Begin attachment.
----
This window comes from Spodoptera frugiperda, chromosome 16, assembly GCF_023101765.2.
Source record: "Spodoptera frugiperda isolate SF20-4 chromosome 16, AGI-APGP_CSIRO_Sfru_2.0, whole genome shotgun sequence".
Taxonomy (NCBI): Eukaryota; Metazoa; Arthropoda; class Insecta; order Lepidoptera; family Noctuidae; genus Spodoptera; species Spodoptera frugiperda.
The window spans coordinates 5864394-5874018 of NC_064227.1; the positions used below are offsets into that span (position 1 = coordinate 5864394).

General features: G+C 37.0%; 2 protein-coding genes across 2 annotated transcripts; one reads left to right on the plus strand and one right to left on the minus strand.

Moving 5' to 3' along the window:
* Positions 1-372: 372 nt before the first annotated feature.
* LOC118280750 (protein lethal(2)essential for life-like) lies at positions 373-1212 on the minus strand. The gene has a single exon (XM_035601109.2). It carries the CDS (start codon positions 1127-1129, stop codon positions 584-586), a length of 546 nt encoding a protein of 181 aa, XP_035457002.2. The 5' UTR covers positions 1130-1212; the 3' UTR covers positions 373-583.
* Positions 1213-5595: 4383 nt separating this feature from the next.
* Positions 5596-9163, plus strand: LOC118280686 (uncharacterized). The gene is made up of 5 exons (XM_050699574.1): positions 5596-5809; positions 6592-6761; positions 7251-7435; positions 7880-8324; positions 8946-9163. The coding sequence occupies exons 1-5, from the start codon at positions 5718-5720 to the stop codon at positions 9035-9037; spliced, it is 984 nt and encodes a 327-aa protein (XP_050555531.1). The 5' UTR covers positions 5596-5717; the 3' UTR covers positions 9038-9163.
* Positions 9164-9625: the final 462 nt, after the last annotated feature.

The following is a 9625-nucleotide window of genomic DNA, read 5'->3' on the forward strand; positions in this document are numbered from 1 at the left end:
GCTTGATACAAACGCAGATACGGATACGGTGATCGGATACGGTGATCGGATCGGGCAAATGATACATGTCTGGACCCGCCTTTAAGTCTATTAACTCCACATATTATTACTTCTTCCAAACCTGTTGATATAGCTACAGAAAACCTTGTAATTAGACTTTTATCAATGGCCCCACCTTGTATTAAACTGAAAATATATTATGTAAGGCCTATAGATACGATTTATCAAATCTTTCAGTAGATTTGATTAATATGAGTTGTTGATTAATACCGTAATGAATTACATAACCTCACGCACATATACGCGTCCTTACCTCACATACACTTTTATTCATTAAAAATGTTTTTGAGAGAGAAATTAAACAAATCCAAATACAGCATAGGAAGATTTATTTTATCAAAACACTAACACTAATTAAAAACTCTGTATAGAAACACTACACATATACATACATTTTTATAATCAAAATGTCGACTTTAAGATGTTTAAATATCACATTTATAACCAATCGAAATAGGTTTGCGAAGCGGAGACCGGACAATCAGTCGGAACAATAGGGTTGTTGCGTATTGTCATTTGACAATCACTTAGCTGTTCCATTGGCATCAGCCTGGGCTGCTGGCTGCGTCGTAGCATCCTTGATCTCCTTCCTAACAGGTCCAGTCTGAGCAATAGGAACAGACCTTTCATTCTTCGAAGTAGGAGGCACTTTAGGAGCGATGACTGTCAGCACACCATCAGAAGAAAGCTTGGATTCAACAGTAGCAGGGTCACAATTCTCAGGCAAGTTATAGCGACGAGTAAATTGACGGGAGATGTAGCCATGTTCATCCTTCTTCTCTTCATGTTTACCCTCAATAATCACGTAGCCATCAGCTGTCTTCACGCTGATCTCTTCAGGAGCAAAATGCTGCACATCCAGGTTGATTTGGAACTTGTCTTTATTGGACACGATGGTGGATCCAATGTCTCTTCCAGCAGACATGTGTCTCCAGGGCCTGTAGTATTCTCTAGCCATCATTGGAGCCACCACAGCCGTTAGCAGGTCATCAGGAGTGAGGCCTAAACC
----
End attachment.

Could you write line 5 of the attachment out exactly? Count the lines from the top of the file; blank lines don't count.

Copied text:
General features: G+C 37.0%; 2 protein-coding genes across 2 annotated transcripts; one reads left to right on the plus strand and one right to left on the minus strand.